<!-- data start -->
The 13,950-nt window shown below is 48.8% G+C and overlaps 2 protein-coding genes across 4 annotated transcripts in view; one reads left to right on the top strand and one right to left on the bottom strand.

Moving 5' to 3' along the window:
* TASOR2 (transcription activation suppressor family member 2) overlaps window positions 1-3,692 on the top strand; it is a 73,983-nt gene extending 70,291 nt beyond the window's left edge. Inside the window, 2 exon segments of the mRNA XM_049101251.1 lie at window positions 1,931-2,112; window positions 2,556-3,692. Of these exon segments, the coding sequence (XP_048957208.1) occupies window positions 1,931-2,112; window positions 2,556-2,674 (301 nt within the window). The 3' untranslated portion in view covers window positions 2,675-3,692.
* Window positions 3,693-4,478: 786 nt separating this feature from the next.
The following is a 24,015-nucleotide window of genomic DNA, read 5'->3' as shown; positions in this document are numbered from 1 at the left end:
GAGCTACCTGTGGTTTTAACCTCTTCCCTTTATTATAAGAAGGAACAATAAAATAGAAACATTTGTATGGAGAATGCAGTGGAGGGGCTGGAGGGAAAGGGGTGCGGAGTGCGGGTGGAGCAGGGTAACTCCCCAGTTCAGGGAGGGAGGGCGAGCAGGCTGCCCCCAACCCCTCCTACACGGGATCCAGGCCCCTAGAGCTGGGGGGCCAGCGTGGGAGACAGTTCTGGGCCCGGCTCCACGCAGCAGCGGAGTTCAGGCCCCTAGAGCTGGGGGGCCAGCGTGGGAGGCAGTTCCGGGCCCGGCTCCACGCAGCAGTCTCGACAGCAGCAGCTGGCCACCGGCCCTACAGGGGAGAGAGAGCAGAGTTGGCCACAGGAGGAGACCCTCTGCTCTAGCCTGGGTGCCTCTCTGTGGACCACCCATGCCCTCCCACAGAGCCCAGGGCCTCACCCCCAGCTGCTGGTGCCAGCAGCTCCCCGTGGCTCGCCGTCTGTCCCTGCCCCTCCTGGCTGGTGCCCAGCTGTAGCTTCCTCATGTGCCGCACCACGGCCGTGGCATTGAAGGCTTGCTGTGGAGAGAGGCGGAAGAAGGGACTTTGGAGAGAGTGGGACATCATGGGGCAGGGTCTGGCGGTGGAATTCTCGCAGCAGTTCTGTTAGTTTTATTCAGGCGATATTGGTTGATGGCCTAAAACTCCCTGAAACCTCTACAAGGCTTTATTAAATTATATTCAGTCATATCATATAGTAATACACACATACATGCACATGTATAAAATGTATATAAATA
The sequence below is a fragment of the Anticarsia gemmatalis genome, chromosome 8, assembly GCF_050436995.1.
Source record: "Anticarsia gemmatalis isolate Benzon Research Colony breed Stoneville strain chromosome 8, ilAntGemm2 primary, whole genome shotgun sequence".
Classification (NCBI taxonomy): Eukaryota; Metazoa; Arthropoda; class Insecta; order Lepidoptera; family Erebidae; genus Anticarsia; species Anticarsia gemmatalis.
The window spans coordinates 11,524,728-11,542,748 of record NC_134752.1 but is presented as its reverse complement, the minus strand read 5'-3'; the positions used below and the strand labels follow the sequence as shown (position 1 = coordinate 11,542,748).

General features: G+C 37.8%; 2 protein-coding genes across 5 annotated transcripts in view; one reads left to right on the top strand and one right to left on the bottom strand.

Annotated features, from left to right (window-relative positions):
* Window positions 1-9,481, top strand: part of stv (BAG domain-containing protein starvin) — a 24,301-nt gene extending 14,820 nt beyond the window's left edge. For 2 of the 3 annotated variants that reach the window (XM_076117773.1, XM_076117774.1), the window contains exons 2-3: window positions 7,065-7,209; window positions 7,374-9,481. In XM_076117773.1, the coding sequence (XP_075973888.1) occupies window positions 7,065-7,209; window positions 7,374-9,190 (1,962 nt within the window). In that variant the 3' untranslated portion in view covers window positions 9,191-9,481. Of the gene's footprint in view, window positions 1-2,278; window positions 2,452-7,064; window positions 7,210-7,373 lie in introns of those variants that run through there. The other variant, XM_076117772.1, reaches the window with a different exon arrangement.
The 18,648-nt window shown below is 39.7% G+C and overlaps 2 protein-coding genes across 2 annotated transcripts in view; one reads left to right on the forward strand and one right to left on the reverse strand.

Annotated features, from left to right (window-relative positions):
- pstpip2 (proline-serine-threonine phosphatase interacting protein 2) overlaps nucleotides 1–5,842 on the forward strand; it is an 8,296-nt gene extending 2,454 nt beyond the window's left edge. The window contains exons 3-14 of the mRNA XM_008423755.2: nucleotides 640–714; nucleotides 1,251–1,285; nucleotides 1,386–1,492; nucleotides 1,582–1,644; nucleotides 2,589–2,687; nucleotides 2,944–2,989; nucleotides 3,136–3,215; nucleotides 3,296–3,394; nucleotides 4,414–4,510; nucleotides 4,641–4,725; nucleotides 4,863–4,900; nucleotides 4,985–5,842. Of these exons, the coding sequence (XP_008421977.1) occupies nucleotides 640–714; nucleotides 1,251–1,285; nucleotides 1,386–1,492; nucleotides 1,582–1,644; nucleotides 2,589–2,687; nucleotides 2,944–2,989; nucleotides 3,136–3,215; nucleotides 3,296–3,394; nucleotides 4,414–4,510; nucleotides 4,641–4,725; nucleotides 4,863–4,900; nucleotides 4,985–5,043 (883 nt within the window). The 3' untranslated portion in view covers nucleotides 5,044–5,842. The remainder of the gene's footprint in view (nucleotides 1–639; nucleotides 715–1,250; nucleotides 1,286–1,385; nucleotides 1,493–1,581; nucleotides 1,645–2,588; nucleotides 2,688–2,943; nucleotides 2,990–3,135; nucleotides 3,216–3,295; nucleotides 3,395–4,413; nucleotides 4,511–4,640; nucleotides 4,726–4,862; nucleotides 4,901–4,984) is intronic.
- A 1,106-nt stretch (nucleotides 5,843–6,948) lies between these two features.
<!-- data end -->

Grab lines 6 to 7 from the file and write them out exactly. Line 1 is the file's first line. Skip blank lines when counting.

GAGCTACCTGTGGTTTTAACCTCTTCCCTTTATTATAAGAAGGAACAATAAAATAGAAACATTTGTATGGAGAATGCAGTGGAGGGGCTGGAGGGAAAGGGGTGCGGAGTGCGGGTGGAGCAGGGTAACTCCCCAGTTCAGGGAGGGAGGGCGAGCAGGCTGCCCCCAACCCCTCCTACACGGGATCCAGGCCCCTAGAGCTGGGGGGCCAGCGTGGGAGACAGTTCTGGGCCCGGCTCCACGCAGCAGCGGAGTTCAGGCCCCTAGAGCTGGGGGGCCAGCGTGGGAGGCAGTTCCGGGCCCGGCTCCACGCAGCAGTCTCGACAGCAGCAGCTGGCCACCGGCCCTACAGGGGAGAGAGAGCAGAGTTGGCCACAGGAGGAGACCCTCTGCTCTAGCCTGGGTGCCTCTCTGTGGACCACCCATGCCCTCCCACAGAGCCCAGGGCCTCACCCCCAGCTGCTGGTGCCAGCAGCTCCCCGTGGCTCGCCGTCTGTCCCTGCCCCTCCTGGCTGGTGCCCAGCTGTAGCTTCCTCATGTGCCGCACCACGGCCGTGGCATTGAAGGCTTGCTGTGGAGAGAGGCGGAAGAAGGGACTTTGGAGAGAGTGGGACATCATGGGGCAGGGTCTGGCGGTGGAATTCTCGCAGCAGTTCTGTTAGTTTTATTCAGGCGATATTGGTTGATGGCCTAAAACTCCCTGAAACCTCTACAAGGCTTTATTAAATTATATTCAGTCATATCATATAGTAATACACACATACATGCACATGTATAAAATGTATATAAATA
The sequence below is a fragment of the Anticarsia gemmatalis genome, chromosome 8, assembly GCF_050436995.1.